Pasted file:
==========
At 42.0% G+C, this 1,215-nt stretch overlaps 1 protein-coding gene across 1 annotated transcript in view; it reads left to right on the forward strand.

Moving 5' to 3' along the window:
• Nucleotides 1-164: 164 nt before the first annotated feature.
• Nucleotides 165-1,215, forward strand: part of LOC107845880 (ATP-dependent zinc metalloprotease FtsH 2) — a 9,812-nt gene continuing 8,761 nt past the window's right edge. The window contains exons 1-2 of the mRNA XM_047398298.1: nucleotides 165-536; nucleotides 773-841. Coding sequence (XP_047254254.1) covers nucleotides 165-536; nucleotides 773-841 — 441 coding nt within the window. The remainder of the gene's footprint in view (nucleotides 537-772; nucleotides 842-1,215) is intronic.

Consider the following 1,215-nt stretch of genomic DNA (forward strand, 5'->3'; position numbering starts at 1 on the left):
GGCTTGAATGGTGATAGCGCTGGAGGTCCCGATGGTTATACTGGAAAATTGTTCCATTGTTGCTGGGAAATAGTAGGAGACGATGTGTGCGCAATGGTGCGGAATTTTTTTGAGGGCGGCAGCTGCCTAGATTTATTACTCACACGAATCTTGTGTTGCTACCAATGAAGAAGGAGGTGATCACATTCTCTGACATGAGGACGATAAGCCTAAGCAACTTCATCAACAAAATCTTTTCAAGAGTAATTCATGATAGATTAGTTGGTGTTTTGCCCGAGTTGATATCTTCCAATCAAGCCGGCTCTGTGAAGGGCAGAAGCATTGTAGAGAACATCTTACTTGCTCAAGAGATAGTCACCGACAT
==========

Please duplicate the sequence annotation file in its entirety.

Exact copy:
At 42.0% G+C, this 1,215-nt stretch overlaps 1 protein-coding gene across 1 annotated transcript in view; it reads left to right on the forward strand.

Moving 5' to 3' along the window:
• Nucleotides 1-164: 164 nt before the first annotated feature.
• Nucleotides 165-1,215, forward strand: part of LOC107845880 (ATP-dependent zinc metalloprotease FtsH 2) — a 9,812-nt gene continuing 8,761 nt past the window's right edge. The window contains exons 1-2 of the mRNA XM_047398298.1: nucleotides 165-536; nucleotides 773-841. Coding sequence (XP_047254254.1) covers nucleotides 165-536; nucleotides 773-841 — 441 coding nt within the window. The remainder of the gene's footprint in view (nucleotides 537-772; nucleotides 842-1,215) is intronic.

Consider the following 1,215-nt stretch of genomic DNA (forward strand, 5'->3'; position numbering starts at 1 on the left):
GGCTTGAATGGTGATAGCGCTGGAGGTCCCGATGGTTATACTGGAAAATTGTTCCATTGTTGCTGGGAAATAGTAGGAGACGATGTGTGCGCAATGGTGCGGAATTTTTTTGAGGGCGGCAGCTGCCTAGATTTATTACTCACACGAATCTTGTGTTGCTACCAATGAAGAAGGAGGTGATCACATTCTCTGACATGAGGACGATAAGCCTAAGCAACTTCATCAACAAAATCTTTTCAAGAGTAATTCATGATAGATTAGTTGGTGTTTTGCCCGAGTTGATATCTTCCAATCAAGCCGGCTCTGTGAAGGGCAGAAGCATTGTAGAGAACATCTTACTTGCTCAAGAGATAGTCACCGACAT